Many of Canada’s police chiefs have condemned the violent beating death of a Black man by officers during a traffic stop in the United States. But some Canadians feel that’s not enough.
Tyre Nichols died three days after a Jan. 7 confrontation with five police officers in Memphis, Tenn. Video footage now released shows police officers brutally beating the 29-year-old for three minutes.
On Friday, following news that the officers involved are facing murder and other charges, multiple police heads across Canada released statements calling for more accountability.
While many of them offered words of condolences to Nichols’ family, some reassured Canadians that their departments would protect Black people in their communities.
Natalie Delia Deckard, director of the Black Studies Institute at the University of Windsor, said that although she appreciates the police’s “intentionality” to offer their thoughts and prayers, statements are not enough to bring about changes.
“Are statements sufficient to affect change? I would argue that they do not,” Deckard told Global News. “And I don’t make that argument from a position of my opinions or my beliefs, but rather from my research and from what is known to be empirical evidence.”
She said Nichols’ death resulted from systemic violence against Black people that is “not new,” just like the death of George Floyd in 2020.
“Without leadership change and change on the ground, without organizational commitment at every level to do better— and to ensure the dignity of every Canadian regardless of any racial identity — we will be back in Canada in the same position as we have been, and there will be tragedies at the levels of city, province, nations,” Deckard said.
According to Tari Ajadi, an assistant professor at McGill University who specializes in Black social movements in Canada, such statements give Canadians the illusion that this “brutalizing violence isn’t an everyday occurrence.”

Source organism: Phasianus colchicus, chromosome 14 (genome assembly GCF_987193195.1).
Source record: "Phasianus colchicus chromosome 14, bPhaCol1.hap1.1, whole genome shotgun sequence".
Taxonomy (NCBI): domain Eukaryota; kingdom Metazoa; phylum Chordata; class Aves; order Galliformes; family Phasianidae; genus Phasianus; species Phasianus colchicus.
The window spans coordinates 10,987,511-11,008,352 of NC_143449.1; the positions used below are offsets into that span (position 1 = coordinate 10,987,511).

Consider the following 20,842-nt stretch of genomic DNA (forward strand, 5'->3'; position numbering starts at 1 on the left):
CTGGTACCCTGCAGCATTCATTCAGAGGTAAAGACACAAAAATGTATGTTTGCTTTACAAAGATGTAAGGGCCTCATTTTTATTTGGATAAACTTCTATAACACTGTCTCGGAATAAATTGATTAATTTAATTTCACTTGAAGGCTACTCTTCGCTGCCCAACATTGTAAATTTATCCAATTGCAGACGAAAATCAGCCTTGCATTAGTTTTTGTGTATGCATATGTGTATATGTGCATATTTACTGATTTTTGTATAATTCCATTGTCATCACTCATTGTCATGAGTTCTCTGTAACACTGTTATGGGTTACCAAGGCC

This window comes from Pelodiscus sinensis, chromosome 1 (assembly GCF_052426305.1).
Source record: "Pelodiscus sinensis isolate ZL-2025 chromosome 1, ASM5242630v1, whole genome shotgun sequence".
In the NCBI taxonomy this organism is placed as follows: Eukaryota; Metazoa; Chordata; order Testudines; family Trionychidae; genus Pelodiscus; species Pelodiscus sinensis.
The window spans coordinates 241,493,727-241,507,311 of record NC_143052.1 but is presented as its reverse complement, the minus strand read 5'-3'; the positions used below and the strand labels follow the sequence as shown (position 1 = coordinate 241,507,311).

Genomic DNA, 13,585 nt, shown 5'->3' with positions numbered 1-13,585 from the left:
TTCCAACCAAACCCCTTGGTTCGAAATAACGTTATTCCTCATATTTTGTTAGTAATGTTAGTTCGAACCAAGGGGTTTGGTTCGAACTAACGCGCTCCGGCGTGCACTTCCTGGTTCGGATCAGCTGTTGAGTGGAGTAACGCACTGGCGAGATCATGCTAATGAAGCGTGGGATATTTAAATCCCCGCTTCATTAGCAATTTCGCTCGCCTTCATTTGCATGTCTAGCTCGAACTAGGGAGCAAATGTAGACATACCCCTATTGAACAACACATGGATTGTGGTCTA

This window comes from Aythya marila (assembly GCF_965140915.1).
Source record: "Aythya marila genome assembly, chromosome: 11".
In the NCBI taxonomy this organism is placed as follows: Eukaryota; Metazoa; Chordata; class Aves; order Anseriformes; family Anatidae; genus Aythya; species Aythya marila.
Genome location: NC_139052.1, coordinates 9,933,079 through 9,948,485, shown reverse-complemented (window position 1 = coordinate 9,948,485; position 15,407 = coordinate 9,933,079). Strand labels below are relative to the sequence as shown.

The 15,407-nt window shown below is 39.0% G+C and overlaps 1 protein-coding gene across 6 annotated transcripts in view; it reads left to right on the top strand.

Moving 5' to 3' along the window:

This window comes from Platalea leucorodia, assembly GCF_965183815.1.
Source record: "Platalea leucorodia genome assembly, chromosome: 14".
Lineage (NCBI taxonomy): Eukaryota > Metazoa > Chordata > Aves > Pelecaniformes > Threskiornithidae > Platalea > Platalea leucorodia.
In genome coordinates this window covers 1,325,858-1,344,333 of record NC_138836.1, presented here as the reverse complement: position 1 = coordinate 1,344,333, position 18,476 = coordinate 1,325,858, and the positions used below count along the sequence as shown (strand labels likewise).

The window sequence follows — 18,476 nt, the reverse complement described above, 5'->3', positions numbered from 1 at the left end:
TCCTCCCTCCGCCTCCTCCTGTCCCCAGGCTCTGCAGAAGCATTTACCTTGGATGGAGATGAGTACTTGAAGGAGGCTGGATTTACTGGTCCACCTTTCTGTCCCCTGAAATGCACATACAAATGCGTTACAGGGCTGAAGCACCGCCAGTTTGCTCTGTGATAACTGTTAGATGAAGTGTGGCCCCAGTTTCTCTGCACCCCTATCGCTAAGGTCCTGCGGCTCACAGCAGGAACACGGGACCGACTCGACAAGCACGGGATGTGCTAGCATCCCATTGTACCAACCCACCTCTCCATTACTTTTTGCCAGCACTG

“Police forces across the country echo the same kinds of ideas, the same kinds of statements, the same kinds of discourses (that) help them to preserve the status quo,” Ajadi said.
Ajadi told Global News that police brutality against Black, Indigenous and racialized people is still very prevalent in Canada.
In 2022, police shot 87 people in Canada between Jan. 1 and Nov. 30. Of those shootings, 46 were fatal — a nearly 25 per cent increase from 2021, a tally compiled by The Canadian Press found.
Last year, Toronto police also released their first race-based data, which found that police are more likely to use force in an incident involving Black people than white people.
In addition, the report found that compared with white people, Black people were 1.5 times more likely to have an officer point a gun at them and police were 1.6 times more likely to point firearms at East Asian or Southeast Asian people.
Robyn Maynard, an assistant professor in the department of historical and cultural studies at the University of Toronto, said Black communities in Canada don’t need “platitudes or deepest sympathies from the police,” rather, they need an end to police killings.
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Maynard said their “empty platitudes are not being met with the same actual commitment to systemic change and overhaul.”
The idea that policing doesn’t offer equal protection to marginalized groups comes from an increasing consensus from social movements such as Black Lives Matter and the Indigenous-led No More Silence, Maynard added.
Maynard also called for more community backing and “work towards futures that provide meaningful investments in community supports.”
Ajadi said that it’s time the governments started to reinvest in community services, which have been decimated over decades by waves of cuts, while police budgets have increased.
“If we reverse that trend, if we fund community services, if we give people the capacity to decide for themselves what their communities ought to be like, if you allow people who do not have a roof over their head to have a roof over their head, you will keep them safe,” Ajadi said.
— with files from Global’s Joe Scarpelli, the Canadian Press and the Associated Press